Happy Saturday everyone, I hope you all had a great week. On Tuesday while I was the Avalanche teach the Blackhawks how to play hockey, I saw a tweet come across my Twitter app saying that Orlando had been selected as the site of the 21st MLS team. This didn’t come as much of a surprise as Orlando had long been rumored to be the next MLS expansion city. A month ago the city Orlando approved funding for a new soccer stadium to be constructed in downtown Orlando, something MLS finds appealing (most MLS teams now have their own stadiums). Orlando City SC has been in the USL Pro (Division 3 beneath MLS and NASL) and has had huge support from the city and fans. Early this year New York City FC was announced as the 20th MLS team putting 2 teams in New York. Both Orlando and NYC FC will begin play in the 2015 MLS season. It’s no secret that MLS has wanted to expand for some time and now that they’ve added two new teams to bring the total to 21, I’d only expect them to expand, at least to an even number of teams. Reports are that the MLS commissioner would like 24 teams but further expansion isn’t out of the question (even though he thinks 30 is too many).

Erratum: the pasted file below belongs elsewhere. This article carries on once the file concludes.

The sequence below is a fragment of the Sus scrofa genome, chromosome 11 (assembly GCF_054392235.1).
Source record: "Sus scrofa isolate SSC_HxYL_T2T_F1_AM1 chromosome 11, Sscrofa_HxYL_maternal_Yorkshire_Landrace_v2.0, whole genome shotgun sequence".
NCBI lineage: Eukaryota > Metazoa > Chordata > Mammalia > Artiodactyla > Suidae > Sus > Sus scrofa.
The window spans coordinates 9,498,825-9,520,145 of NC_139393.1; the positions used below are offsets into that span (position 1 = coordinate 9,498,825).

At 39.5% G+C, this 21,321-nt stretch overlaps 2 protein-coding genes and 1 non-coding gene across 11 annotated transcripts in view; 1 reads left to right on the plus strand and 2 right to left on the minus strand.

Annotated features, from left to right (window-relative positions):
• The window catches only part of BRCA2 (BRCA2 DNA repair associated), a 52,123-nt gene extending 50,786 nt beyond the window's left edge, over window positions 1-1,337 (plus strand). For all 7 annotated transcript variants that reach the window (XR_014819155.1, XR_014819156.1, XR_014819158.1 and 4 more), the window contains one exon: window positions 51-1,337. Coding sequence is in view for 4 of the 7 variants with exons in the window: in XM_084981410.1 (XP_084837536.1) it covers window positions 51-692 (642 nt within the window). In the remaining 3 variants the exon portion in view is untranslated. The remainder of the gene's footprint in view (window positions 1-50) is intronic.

First, let’s look at the current arrangement of the 19 MLS teams.
New England Revolution
New York Red Bulls
Sporting Kansas City
Chivas USA (Carson, CA)
Los Angeles Galaxy
Real Salt Lake
San Jose Earthquakes
Seattle Sounders FC
Vancouver Whitecaps FC